Ambleside Online has an extensive list of artists and works for study on their Artist Rotation Schedule.
One of our favorite ways to address studying a piece of art is based on John Muir Laws’ method of studying nature with deliberate attention and curiosity. “I Notice, I Wonder, It Reminds Me Of.”
National Gallery of Art
These are links to the galleries that contain pieces we have studied.
- Woman Holding a Balance
- Agrippina and Germanicus
- Decius Mus Addressing the Legions
- The Meeting of Abraham and Melchizedek
- The Meeting of David and Abigail
- The Junction of the Thames and the Medway
- Mortlake Terrace
- Rotterdam Ferry-Boat
- Venice: The Dogana and San Giorgio Maggiore
- Keelmen Heaving in Coals by Moonlight
- Approach to Venice
Before we do an artist study, I find pictures on Wikipedia for the artist, download them to my computer, and upload to an office store website for printing. The prints turn out a lot better this way, and my printer ink is saved. (It’s also quite cheap, usually $0.50 per print.)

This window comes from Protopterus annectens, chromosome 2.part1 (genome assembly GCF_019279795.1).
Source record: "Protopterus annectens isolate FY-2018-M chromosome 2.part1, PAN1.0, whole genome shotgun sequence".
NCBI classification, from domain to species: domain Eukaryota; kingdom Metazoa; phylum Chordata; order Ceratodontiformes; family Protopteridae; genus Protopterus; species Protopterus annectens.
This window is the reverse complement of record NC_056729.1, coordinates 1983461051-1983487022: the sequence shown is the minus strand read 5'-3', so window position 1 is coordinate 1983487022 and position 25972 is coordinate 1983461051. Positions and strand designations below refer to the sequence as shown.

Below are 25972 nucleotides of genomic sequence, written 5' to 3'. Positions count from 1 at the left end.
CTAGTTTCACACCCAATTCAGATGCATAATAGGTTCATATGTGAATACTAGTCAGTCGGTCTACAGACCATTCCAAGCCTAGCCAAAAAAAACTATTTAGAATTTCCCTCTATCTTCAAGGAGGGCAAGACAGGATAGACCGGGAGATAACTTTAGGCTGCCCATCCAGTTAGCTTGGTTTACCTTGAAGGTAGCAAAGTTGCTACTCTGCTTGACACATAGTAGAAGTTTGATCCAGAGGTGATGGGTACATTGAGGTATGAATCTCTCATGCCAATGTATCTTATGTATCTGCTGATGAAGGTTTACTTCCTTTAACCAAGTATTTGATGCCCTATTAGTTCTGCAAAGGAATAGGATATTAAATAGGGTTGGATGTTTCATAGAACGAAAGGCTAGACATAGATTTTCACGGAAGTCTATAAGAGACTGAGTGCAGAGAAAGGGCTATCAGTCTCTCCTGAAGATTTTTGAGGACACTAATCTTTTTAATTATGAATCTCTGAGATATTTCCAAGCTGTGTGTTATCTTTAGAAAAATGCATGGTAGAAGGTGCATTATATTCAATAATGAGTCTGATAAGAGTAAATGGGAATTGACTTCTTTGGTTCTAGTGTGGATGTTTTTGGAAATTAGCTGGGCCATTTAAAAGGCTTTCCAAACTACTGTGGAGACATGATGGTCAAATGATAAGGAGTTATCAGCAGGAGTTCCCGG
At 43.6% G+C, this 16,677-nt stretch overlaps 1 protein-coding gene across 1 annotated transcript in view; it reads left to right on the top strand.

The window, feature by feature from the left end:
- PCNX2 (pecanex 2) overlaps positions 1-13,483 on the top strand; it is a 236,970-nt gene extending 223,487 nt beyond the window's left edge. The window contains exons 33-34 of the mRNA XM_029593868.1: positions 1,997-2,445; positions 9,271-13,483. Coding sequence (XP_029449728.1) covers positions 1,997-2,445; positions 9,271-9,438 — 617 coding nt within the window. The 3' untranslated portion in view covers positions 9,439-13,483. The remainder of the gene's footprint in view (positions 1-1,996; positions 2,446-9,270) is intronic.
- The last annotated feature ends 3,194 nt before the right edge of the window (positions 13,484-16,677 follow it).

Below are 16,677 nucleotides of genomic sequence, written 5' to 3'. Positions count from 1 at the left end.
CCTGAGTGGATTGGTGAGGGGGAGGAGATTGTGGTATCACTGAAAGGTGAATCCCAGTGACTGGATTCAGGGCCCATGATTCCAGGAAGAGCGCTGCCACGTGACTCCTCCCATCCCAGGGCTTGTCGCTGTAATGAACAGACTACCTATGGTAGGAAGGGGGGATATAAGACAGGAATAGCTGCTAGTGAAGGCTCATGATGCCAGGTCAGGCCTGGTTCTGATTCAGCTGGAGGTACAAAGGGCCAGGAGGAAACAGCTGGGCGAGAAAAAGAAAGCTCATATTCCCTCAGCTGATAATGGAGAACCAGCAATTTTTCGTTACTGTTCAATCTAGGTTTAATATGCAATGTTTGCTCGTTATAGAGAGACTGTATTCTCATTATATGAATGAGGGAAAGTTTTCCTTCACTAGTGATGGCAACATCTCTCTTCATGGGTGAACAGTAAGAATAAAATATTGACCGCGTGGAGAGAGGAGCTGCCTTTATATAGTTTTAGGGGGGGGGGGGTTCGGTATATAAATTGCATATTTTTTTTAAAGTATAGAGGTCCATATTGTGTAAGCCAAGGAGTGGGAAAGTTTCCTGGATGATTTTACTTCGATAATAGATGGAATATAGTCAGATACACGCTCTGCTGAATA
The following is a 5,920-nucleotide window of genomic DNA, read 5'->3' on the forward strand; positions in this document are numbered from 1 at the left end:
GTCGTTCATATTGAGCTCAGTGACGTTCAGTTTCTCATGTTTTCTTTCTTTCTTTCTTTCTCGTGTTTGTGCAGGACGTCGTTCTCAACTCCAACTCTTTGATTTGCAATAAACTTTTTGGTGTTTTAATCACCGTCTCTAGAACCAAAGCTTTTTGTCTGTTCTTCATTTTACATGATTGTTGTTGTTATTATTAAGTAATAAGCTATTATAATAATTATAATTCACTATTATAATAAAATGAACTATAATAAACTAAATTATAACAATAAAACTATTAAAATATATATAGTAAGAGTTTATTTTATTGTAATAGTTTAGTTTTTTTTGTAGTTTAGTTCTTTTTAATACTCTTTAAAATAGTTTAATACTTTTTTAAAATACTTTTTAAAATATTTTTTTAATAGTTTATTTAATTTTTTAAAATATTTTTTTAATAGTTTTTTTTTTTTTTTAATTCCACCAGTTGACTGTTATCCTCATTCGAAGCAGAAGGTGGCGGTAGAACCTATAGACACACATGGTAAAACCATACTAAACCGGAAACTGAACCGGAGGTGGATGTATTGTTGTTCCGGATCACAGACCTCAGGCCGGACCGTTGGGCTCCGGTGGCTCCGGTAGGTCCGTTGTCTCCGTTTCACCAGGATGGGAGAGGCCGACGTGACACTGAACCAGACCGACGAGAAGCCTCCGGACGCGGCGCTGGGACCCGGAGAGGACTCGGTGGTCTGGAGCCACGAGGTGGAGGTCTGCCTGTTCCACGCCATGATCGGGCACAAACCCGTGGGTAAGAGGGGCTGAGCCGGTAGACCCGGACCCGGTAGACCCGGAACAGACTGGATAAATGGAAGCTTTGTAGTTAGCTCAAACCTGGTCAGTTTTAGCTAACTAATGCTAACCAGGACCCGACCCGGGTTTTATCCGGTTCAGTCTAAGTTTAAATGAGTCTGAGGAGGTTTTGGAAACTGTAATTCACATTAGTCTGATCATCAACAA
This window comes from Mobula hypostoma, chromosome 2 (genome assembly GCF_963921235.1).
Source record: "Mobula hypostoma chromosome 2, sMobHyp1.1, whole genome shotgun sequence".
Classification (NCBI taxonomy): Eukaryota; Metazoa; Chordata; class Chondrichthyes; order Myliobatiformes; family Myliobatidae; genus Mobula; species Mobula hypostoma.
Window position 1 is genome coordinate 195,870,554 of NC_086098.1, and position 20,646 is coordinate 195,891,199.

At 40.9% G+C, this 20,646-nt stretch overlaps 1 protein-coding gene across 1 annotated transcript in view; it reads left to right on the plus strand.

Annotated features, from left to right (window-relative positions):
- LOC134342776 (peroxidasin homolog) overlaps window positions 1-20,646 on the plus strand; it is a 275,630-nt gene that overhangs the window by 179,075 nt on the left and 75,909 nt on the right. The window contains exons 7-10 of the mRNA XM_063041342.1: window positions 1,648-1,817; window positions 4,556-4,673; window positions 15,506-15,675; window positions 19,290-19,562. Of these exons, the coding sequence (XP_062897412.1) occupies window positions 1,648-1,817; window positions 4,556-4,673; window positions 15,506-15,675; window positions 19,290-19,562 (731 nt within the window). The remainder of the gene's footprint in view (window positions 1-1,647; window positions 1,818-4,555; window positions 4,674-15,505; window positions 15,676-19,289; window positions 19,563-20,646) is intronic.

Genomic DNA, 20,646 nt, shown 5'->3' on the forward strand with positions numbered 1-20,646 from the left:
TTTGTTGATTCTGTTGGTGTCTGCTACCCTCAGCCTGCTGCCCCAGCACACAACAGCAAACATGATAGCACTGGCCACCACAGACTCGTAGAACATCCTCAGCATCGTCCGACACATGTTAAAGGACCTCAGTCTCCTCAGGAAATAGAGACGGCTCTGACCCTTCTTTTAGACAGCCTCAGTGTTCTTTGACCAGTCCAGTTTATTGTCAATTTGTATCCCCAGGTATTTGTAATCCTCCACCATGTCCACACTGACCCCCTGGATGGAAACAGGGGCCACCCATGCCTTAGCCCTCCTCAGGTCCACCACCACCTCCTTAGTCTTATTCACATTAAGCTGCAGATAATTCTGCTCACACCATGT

Some tips on getting good quality prints:
On the Wiki page for an artist, click on a piece of art. It should enlarge the picture. Click on “More Details;” that link will take you to a jpg file in Wikimedia Commons. Below the image, look for “Original File.” The original should be the highest resolution image available. Right click on the image and save it.
When you have prints made, choose:
- Matte finish (not glossy)
Here is an example for Giotto, the first artist in the book.
Wiki page on Giotto. Click on art in bottom right corner.
“Nativity.” Click on More Details in bottom right corner.
Wikimedia Commons file. Click on “Original File” under picture.
Original File. Right click on picture and save image.
Discovering Great Artists by MaryAnn Kohl